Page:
26. 4 out of 5

    William

    Interesting scifi story made even more interesting by the narrative style - the story unfolds in first-person perspective through the eyes of four very different individuals. As the story progresses, their paths intertwine. It reminds me of four dischordant musical pieces coming together at the very end in a startling harmony. I've read a few first-person/multiple-voice novels, including Faulkner, but Modesitt did a great job teasing this story (and this reader) along through the eyes and action Interesting scifi story made even more interesting by the narrative style - the story unfolds in first-person perspective through the eyes of four very different individuals. As the story progresses, their paths intertwine. It reminds me of four dischordant musical pieces coming together at the very end in a startling harmony. I've read a few first-person/multiple-voice novels, including Faulkner, but Modesitt did a great job teasing this story (and this reader) along through the eyes and actions of the four characters. I don't want to give any spoilers, but, like many of Modesitt's works, this one can make you ponder some big questions...but you might not know what those questions are until the end.

  27. 5 out of 5

    Sarah

    Not his best work, but by no means his worst either. The plot is really a thin disguise for a moral commentary which is similar to some of his other books. The major quibble I had with this book was one of the characters, Fitzhugh, spoke in an incredibly irritating manner which appeared just to be a way for the author to show off the range of his vocabulary, for example he 'perambulates' everywhere instead of walks. Although Fitzhugh was meant to be an academic, some of it just seemed unnecessar Not his best work, but by no means his worst either. The plot is really a thin disguise for a moral commentary which is similar to some of his other books. The major quibble I had with this book was one of the characters, Fitzhugh, spoke in an incredibly irritating manner which appeared just to be a way for the author to show off the range of his vocabulary, for example he 'perambulates' everywhere instead of walks. Although Fitzhugh was meant to be an academic, some of it just seemed unnecessary and silly. Despite all this, I still found the book an enjoyable read although, unlike most of his Recluce books, I'm not convinced it has much re-read value.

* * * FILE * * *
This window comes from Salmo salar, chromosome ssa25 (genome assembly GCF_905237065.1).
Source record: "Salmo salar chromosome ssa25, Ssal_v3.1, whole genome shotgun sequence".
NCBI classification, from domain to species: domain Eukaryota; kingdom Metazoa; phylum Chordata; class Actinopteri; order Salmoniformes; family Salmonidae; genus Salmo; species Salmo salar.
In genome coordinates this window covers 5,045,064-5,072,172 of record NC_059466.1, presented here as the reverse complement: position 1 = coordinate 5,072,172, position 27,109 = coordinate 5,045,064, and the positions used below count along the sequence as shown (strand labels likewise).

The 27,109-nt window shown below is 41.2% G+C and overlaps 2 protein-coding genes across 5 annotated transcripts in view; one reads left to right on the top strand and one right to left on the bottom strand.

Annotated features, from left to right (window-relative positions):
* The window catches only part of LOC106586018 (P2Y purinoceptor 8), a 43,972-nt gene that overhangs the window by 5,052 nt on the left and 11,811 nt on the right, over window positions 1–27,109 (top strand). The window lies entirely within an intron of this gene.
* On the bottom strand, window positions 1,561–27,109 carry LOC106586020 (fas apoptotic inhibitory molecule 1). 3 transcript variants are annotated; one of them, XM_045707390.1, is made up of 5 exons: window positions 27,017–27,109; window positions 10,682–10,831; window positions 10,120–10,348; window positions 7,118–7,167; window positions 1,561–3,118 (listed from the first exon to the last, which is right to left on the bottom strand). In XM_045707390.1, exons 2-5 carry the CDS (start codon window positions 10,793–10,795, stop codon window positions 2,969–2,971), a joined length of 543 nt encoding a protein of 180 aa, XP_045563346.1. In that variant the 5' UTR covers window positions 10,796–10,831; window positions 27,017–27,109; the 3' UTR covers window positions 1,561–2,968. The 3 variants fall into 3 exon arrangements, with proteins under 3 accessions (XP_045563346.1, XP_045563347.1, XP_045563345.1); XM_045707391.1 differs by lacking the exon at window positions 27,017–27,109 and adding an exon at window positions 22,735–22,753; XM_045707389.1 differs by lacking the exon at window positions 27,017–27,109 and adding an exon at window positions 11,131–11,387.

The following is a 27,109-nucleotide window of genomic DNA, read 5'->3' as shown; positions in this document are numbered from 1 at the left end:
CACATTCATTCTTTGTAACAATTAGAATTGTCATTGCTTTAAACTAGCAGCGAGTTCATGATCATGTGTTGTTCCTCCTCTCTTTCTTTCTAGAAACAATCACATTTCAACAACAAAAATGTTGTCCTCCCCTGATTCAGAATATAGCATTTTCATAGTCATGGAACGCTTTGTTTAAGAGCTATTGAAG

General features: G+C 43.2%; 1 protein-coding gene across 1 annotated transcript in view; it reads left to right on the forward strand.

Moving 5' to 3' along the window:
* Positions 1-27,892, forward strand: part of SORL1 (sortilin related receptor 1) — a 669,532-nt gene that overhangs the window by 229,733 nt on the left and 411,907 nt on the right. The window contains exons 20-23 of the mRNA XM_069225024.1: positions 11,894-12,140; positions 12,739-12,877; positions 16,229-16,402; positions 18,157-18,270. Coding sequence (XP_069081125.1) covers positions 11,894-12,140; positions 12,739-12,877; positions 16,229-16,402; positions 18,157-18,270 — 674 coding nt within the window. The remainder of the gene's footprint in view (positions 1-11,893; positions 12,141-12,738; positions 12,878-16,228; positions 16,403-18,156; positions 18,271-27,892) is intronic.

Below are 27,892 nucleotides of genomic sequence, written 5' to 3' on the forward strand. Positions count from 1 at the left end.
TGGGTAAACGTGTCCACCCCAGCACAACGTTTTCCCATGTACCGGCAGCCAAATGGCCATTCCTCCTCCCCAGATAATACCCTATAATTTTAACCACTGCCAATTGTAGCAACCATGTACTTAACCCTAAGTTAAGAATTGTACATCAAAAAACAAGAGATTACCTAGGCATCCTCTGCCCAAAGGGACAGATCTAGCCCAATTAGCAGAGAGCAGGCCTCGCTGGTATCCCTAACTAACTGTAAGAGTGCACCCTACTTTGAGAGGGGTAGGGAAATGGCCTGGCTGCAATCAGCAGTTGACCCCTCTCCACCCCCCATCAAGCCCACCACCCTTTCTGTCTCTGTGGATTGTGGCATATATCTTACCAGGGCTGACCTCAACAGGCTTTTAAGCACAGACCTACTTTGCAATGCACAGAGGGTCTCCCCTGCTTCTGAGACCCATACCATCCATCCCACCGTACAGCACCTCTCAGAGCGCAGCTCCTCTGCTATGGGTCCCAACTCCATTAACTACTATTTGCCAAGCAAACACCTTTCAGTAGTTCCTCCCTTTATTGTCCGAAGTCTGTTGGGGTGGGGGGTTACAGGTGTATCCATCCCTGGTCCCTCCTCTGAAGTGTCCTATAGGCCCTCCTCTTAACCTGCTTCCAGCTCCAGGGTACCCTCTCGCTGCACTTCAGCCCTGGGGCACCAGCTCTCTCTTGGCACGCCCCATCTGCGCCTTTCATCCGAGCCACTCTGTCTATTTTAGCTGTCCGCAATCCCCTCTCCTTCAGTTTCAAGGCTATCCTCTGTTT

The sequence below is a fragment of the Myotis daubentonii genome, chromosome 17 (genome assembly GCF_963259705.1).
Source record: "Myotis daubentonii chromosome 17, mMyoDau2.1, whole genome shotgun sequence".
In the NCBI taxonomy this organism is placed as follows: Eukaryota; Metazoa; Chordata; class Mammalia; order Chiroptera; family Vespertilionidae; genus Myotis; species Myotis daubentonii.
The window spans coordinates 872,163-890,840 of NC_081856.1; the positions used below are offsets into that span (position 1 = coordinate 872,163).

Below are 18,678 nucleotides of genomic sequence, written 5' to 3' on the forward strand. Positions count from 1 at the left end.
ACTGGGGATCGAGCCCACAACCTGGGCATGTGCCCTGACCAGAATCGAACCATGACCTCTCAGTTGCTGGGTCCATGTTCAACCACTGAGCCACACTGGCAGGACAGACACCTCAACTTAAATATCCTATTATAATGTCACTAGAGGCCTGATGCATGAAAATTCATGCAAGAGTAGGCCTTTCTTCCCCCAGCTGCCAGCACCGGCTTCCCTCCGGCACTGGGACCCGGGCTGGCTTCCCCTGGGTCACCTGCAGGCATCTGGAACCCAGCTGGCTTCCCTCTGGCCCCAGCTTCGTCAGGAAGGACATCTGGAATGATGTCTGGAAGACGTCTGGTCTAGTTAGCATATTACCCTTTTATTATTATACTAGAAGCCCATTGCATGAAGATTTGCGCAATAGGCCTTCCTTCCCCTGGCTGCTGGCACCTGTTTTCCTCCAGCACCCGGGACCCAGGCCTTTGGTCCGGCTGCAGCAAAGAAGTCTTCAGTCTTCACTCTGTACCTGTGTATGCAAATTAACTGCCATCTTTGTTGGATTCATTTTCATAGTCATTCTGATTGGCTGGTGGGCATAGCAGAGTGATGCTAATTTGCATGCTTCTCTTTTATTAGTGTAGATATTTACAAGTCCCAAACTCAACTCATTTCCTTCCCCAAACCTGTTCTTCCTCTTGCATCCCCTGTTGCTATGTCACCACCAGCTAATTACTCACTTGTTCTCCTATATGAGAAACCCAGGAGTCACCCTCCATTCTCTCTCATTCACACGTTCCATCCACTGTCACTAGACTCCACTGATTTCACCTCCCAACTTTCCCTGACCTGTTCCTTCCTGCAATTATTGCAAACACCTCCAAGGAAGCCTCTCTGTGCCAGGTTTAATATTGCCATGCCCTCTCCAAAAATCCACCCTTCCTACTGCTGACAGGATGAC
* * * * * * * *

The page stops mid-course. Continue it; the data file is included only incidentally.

28. 5 out of 5

    Spencer B